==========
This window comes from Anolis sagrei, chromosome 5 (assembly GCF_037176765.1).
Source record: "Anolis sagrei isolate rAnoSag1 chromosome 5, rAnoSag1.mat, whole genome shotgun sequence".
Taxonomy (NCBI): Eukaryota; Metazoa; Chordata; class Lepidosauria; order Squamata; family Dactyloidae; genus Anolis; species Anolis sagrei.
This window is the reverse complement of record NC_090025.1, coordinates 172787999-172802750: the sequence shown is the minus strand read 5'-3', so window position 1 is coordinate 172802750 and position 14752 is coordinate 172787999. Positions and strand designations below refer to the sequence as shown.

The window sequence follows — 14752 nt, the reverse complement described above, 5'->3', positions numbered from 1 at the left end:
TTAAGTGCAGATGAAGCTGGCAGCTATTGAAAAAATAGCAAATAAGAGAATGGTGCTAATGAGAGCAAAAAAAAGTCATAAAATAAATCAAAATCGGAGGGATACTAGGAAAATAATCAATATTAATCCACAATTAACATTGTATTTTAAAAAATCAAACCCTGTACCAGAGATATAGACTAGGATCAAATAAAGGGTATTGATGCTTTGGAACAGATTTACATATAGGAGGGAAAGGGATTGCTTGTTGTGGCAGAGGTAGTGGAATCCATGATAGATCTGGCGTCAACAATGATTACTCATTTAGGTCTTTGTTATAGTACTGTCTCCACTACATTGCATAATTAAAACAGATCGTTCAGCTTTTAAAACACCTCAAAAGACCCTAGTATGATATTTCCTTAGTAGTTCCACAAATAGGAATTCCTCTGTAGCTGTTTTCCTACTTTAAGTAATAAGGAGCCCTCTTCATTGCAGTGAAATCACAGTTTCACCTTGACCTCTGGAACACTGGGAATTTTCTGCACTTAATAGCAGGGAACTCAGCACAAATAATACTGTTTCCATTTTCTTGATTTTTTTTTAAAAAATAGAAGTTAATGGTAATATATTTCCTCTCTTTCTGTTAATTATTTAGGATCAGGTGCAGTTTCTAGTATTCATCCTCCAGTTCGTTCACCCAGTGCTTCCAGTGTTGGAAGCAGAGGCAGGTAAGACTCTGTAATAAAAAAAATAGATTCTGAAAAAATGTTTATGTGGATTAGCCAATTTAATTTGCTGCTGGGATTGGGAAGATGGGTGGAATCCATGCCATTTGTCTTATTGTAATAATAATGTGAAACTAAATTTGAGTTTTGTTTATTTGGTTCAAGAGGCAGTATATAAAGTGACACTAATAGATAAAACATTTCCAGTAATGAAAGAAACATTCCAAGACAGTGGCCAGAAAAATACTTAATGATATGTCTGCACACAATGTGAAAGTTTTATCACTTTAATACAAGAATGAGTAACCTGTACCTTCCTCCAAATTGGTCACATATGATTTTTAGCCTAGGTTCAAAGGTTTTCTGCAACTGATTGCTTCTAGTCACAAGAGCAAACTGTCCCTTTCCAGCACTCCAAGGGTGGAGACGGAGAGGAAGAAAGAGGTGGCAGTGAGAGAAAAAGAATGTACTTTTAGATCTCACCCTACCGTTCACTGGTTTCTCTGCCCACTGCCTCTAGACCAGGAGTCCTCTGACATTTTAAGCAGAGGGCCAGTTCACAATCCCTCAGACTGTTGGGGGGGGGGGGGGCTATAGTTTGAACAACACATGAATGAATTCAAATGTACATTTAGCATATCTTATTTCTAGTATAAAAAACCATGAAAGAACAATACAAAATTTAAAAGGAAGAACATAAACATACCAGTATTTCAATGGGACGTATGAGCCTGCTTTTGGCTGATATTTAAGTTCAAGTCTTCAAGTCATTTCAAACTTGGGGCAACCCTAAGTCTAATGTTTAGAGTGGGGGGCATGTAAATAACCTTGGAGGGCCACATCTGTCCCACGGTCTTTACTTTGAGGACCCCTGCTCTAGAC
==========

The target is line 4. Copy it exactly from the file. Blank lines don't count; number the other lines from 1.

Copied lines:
This window is the reverse complement of record NC_090025.1, coordinates 172787999-172802750: the sequence shown is the minus strand read 5'-3', so window position 1 is coordinate 172802750 and position 14752 is coordinate 172787999. Positions and strand designations below refer to the sequence as shown.